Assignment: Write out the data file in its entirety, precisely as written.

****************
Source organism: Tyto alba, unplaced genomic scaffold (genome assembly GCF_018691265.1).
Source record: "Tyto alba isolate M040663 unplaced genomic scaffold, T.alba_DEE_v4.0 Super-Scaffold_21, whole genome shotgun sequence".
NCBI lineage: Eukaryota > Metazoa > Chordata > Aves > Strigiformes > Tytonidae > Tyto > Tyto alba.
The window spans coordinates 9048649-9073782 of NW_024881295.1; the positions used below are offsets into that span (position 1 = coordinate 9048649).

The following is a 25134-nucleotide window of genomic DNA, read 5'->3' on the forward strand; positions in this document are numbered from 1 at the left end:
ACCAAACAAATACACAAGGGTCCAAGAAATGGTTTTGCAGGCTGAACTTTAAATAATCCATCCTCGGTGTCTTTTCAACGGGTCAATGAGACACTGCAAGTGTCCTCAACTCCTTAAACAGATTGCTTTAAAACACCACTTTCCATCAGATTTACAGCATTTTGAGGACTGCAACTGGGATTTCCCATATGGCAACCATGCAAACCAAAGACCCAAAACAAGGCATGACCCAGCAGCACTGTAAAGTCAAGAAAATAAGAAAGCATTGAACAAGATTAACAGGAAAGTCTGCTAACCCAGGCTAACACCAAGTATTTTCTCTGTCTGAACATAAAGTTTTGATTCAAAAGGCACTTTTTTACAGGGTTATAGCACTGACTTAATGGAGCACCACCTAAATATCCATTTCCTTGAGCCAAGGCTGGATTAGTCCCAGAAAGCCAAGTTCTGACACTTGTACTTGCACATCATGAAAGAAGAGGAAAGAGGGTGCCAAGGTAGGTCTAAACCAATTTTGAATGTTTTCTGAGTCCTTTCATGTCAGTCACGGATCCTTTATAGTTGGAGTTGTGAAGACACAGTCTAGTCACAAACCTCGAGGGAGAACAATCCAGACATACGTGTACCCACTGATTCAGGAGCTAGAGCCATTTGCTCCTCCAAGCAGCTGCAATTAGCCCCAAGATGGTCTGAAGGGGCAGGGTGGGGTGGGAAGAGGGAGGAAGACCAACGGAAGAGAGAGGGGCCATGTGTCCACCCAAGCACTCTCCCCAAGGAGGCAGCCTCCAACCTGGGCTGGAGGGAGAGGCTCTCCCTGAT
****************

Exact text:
Source organism: Tyto alba, unplaced genomic scaffold (genome assembly GCF_018691265.1).
Source record: "Tyto alba isolate M040663 unplaced genomic scaffold, T.alba_DEE_v4.0 Super-Scaffold_21, whole genome shotgun sequence".
NCBI lineage: Eukaryota > Metazoa > Chordata > Aves > Strigiformes > Tytonidae > Tyto > Tyto alba.
The window spans coordinates 9048649-9073782 of NW_024881295.1; the positions used below are offsets into that span (position 1 = coordinate 9048649).

The following is a 25134-nucleotide window of genomic DNA, read 5'->3' on the forward strand; positions in this document are numbered from 1 at the left end:
ACCAAACAAATACACAAGGGTCCAAGAAATGGTTTTGCAGGCTGAACTTTAAATAATCCATCCTCGGTGTCTTTTCAACGGGTCAATGAGACACTGCAAGTGTCCTCAACTCCTTAAACAGATTGCTTTAAAACACCACTTTCCATCAGATTTACAGCATTTTGAGGACTGCAACTGGGATTTCCCATATGGCAACCATGCAAACCAAAGACCCAAAACAAGGCATGACCCAGCAGCACTGTAAAGTCAAGAAAATAAGAAAGCATTGAACAAGATTAACAGGAAAGTCTGCTAACCCAGGCTAACACCAAGTATTTTCTCTGTCTGAACATAAAGTTTTGATTCAAAAGGCACTTTTTTACAGGGTTATAGCACTGACTTAATGGAGCACCACCTAAATATCCATTTCCTTGAGCCAAGGCTGGATTAGTCCCAGAAAGCCAAGTTCTGACACTTGTACTTGCACATCATGAAAGAAGAGGAAAGAGGGTGCCAAGGTAGGTCTAAACCAATTTTGAATGTTTTCTGAGTCCTTTCATGTCAGTCACGGATCCTTTATAGTTGGAGTTGTGAAGACACAGTCTAGTCACAAACCTCGAGGGAGAACAATCCAGACATACGTGTACCCACTGATTCAGGAGCTAGAGCCATTTGCTCCTCCAAGCAGCTGCAATTAGCCCCAAGATGGTCTGAAGGGGCAGGGTGGGGTGGGAAGAGGGAGGAAGACCAACGGAAGAGAGAGGGGCCATGTGTCCACCCAAGCACTCTCCCCAAGGAGGCAGCCTCCAACCTGGGCTGGAGGGAGAGGCTCTCCCTGAT